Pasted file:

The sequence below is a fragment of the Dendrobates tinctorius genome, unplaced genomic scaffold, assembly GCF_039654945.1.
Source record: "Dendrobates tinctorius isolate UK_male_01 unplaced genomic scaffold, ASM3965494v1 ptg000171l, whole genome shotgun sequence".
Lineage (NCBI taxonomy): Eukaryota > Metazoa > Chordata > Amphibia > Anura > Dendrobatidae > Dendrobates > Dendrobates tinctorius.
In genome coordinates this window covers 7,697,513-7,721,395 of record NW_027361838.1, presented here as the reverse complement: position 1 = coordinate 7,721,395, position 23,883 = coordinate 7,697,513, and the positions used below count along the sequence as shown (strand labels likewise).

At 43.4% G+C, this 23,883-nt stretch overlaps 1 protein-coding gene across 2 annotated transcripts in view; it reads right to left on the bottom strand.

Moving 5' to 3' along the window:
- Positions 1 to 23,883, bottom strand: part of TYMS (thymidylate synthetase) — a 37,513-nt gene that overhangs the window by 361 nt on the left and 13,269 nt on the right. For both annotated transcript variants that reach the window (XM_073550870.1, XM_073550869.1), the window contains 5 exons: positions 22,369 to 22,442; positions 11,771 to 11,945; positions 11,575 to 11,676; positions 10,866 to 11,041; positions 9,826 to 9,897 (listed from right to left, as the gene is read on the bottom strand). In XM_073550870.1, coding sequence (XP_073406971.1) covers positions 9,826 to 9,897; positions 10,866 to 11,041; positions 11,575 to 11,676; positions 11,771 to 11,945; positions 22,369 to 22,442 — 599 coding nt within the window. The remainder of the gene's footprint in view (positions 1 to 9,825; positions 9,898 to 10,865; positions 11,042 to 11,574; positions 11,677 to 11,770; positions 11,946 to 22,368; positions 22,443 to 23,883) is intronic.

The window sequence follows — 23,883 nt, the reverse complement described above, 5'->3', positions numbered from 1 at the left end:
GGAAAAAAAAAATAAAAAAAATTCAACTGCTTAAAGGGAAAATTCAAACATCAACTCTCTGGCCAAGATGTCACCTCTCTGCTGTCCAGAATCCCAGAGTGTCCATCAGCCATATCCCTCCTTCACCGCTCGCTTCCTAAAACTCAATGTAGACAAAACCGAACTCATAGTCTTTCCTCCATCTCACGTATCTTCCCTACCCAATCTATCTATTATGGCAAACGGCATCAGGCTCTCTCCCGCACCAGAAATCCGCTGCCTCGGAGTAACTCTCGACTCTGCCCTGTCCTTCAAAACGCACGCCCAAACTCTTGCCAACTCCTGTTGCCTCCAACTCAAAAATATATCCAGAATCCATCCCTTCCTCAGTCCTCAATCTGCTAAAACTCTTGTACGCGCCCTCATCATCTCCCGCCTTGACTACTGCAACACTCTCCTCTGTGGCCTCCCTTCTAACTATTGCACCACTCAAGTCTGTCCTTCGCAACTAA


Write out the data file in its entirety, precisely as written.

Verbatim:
The sequence below is a fragment of the Dendrobates tinctorius genome, unplaced genomic scaffold, assembly GCF_039654945.1.
Source record: "Dendrobates tinctorius isolate UK_male_01 unplaced genomic scaffold, ASM3965494v1 ptg000171l, whole genome shotgun sequence".
Lineage (NCBI taxonomy): Eukaryota > Metazoa > Chordata > Amphibia > Anura > Dendrobatidae > Dendrobates > Dendrobates tinctorius.
In genome coordinates this window covers 7,697,513-7,721,395 of record NW_027361838.1, presented here as the reverse complement: position 1 = coordinate 7,721,395, position 23,883 = coordinate 7,697,513, and the positions used below count along the sequence as shown (strand labels likewise).

At 43.4% G+C, this 23,883-nt stretch overlaps 1 protein-coding gene across 2 annotated transcripts in view; it reads right to left on the bottom strand.

Moving 5' to 3' along the window:
- Positions 1 to 23,883, bottom strand: part of TYMS (thymidylate synthetase) — a 37,513-nt gene that overhangs the window by 361 nt on the left and 13,269 nt on the right. For both annotated transcript variants that reach the window (XM_073550870.1, XM_073550869.1), the window contains 5 exons: positions 22,369 to 22,442; positions 11,771 to 11,945; positions 11,575 to 11,676; positions 10,866 to 11,041; positions 9,826 to 9,897 (listed from right to left, as the gene is read on the bottom strand). In XM_073550870.1, coding sequence (XP_073406971.1) covers positions 9,826 to 9,897; positions 10,866 to 11,041; positions 11,575 to 11,676; positions 11,771 to 11,945; positions 22,369 to 22,442 — 599 coding nt within the window. The remainder of the gene's footprint in view (positions 1 to 9,825; positions 9,898 to 10,865; positions 11,042 to 11,574; positions 11,677 to 11,770; positions 11,946 to 22,368; positions 22,443 to 23,883) is intronic.

The window sequence follows — 23,883 nt, the reverse complement described above, 5'->3', positions numbered from 1 at the left end:
GGAAAAAAAAAATAAAAAAAATTCAACTGCTTAAAGGGAAAATTCAAACATCAACTCTCTGGCCAAGATGTCACCTCTCTGCTGTCCAGAATCCCAGAGTGTCCATCAGCCATATCCCTCCTTCACCGCTCGCTTCCTAAAACTCAATGTAGACAAAACCGAACTCATAGTCTTTCCTCCATCTCACGTATCTTCCCTACCCAATCTATCTATTATGGCAAACGGCATCAGGCTCTCTCCCGCACCAGAAATCCGCTGCCTCGGAGTAACTCTCGACTCTGCCCTGTCCTTCAAAACGCACGCCCAAACTCTTGCCAACTCCTGTTGCCTCCAACTCAAAAATATATCCAGAATCCATCCCTTCCTCAGTCCTCAATCTGCTAAAACTCTTGTACGCGCCCTCATCATCTCCCGCCTTGACTACTGCAACACTCTCCTCTGTGGCCTCCCTTCTAACTATTGCACCACTCAAGTCTGTCCTTCGCAACTAA